Facing debt can be overwhelming, especially if you’re worried about losing your car. Understanding the rules about vehicle levy and repossession in Florida can help you protect your rights and your vehicle.

What Is a Vehicle Levy?

A vehicle levy is a legal process where a creditor can seize your car to pay off a debt. In Florida, this can only happen after a creditor has won a judgment against you in court.

Once the creditor gets a judgment, they can get a writ of execution, allowing them to levy (or take) your car to satisfy the debt.

How Does Repossession Work?

A repossession is different than a vehicle levy. In Florida, repossession happens when you finance or lease a car and fail to make the payments. The lender has the right to repossess the car without going to court, as long as they follow Florida law and the terms of your contract.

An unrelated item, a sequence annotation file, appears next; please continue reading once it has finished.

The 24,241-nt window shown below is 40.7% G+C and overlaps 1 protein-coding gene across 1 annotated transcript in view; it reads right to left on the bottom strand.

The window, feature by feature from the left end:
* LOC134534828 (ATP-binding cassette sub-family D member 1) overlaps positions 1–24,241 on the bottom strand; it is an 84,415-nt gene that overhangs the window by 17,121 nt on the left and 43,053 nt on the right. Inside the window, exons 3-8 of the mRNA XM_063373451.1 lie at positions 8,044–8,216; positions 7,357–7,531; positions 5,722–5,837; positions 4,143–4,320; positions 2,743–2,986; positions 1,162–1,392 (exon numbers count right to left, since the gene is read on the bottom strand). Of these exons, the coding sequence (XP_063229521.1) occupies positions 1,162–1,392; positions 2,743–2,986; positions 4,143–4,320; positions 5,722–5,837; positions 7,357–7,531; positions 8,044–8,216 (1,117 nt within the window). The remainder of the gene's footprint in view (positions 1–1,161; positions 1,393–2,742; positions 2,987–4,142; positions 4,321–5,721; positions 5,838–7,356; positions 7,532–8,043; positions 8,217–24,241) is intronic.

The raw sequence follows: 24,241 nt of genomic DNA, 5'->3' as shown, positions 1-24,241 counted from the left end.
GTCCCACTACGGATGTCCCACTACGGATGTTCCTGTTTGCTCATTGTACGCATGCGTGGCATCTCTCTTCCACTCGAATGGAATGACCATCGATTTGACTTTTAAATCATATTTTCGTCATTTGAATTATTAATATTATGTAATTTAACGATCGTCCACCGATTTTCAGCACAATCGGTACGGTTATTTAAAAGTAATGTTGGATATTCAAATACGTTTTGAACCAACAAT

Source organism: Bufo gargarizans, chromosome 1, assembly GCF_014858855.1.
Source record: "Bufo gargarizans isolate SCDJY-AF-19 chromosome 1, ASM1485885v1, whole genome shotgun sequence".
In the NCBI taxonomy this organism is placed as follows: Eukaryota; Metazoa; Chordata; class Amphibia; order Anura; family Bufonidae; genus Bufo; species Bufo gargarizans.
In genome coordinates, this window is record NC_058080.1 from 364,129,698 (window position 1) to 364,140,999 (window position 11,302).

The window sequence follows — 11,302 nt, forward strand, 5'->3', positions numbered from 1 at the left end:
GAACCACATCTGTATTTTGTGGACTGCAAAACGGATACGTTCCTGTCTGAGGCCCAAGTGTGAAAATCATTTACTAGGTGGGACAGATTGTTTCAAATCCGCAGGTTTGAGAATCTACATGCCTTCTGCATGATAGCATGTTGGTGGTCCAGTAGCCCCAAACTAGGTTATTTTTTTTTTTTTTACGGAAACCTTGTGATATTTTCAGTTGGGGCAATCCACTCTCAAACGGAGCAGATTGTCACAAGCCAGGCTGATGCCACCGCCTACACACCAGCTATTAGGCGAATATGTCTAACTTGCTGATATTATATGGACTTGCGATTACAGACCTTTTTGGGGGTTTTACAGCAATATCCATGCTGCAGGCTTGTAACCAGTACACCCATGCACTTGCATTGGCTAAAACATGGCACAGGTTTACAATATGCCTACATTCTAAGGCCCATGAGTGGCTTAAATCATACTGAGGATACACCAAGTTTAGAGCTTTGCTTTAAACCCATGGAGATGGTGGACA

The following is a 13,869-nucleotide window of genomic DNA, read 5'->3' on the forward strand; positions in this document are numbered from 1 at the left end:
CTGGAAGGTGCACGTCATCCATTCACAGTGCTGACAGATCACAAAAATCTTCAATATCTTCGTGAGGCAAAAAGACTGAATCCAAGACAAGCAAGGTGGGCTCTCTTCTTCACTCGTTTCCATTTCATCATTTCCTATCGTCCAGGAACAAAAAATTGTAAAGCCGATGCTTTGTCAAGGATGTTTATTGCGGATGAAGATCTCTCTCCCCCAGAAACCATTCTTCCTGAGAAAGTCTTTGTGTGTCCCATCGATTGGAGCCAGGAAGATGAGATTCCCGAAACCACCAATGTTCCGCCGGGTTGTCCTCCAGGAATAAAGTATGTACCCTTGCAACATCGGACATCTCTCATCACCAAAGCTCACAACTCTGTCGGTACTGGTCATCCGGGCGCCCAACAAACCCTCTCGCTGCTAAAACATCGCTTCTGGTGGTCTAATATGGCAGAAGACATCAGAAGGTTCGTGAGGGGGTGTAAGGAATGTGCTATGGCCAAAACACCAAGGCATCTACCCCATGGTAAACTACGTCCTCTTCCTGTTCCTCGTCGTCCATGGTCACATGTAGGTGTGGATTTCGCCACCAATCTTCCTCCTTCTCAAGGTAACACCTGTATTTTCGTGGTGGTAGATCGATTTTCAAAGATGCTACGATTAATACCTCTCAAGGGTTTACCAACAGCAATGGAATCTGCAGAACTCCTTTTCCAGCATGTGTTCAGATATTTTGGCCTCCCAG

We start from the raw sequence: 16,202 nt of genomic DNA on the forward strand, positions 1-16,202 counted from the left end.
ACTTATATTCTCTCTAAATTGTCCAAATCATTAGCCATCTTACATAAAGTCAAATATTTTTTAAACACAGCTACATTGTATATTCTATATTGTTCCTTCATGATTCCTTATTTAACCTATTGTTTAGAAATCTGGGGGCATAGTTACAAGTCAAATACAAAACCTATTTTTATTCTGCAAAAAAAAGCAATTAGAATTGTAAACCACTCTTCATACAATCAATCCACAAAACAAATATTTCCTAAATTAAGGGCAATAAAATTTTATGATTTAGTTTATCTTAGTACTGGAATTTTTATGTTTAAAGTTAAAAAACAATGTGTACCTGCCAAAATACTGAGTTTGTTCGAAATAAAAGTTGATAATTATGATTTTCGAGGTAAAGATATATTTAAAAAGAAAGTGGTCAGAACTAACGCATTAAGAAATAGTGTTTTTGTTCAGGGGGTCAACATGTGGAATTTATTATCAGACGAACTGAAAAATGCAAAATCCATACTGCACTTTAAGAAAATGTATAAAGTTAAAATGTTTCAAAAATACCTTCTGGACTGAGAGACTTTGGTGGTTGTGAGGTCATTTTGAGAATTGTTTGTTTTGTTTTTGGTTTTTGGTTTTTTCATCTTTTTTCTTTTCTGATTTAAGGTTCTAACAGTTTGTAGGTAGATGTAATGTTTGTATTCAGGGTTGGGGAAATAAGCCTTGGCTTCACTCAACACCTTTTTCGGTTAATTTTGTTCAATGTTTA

The lender can take the car from your property without prior notice if you default on the loan.

Can Any Creditor Take Your Car in Florida?

Not all creditors can take your car. Only creditors with a secured interest in the vehicle, like a car loan lender, can repossess it without a court order.

Unsecured creditors, like credit card companies, must file a lawsuit and obtain a judgment and a writ of execution before they can levy your car.

How to Protect Your Car from Creditors

You can use Florida asset protection laws to protect your car from being taken by creditors.

First Florida law allows you to exempt up to $1,000 in equity in your vehicle.

Second, you can trade in your vehicle to obtain a financed or leased vehicle. A car that has little or no equity is not an attractive collection target to a judgment creditor.